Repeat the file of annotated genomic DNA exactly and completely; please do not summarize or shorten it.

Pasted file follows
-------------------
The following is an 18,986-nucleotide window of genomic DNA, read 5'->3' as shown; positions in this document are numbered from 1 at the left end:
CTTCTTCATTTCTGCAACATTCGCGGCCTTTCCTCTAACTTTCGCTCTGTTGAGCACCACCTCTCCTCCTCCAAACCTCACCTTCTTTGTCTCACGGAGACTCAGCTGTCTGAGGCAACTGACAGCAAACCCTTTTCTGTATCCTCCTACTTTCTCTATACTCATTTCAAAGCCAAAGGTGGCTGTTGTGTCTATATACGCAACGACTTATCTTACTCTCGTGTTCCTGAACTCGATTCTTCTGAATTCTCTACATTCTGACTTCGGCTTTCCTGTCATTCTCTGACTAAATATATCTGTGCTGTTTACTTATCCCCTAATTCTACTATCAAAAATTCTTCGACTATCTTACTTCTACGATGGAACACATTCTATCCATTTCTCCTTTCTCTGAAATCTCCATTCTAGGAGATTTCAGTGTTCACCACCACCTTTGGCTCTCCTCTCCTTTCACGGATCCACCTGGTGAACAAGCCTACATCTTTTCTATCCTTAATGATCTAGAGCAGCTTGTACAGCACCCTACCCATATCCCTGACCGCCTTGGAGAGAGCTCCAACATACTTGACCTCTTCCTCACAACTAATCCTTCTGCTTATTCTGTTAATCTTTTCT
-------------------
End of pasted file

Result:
The following is an 18,986-nucleotide window of genomic DNA, read 5'->3' as shown; positions in this document are numbered from 1 at the left end:
CTTCTTCATTTCTGCAACATTCGCGGCCTTTCCTCTAACTTTCGCTCTGTTGAGCACCACCTCTCCTCCTCCAAACCTCACCTTCTTTGTCTCACGGAGACTCAGCTGTCTGAGGCAACTGACAGCAAACCCTTTTCTGTATCCTCCTACTTTCTCTATACTCATTTCAAAGCCAAAGGTGGCTGTTGTGTCTATATACGCAACGACTTATCTTACTCTCGTGTTCCTGAACTCGATTCTTCTGAATTCTCTACATTCTGACTTCGGCTTTCCTGTCATTCTCTGACTAAATATATCTGTGCTGTTTACTTATCCCCTAATTCTACTATCAAAAATTCTTCGACTATCTTACTTCTACGATGGAACACATTCTATCCATTTCTCCTTTCTCTGAAATCTCCATTCTAGGAGATTTCAGTGTTCACCACCACCTTTGGCTCTCCTCTCCTTTCACGGATCCACCTGGTGAACAAGCCTACATCTTTTCTATCCTTAATGATCTAGAGCAGCTTGTACAGCACCCTACCCATATCCCTGACCGCCTTGGAGAGAGCTCCAACATACTTGACCTCTTCCTCACAACTAATCCTTCTGCTTATTCTGTTAATCTTTTCT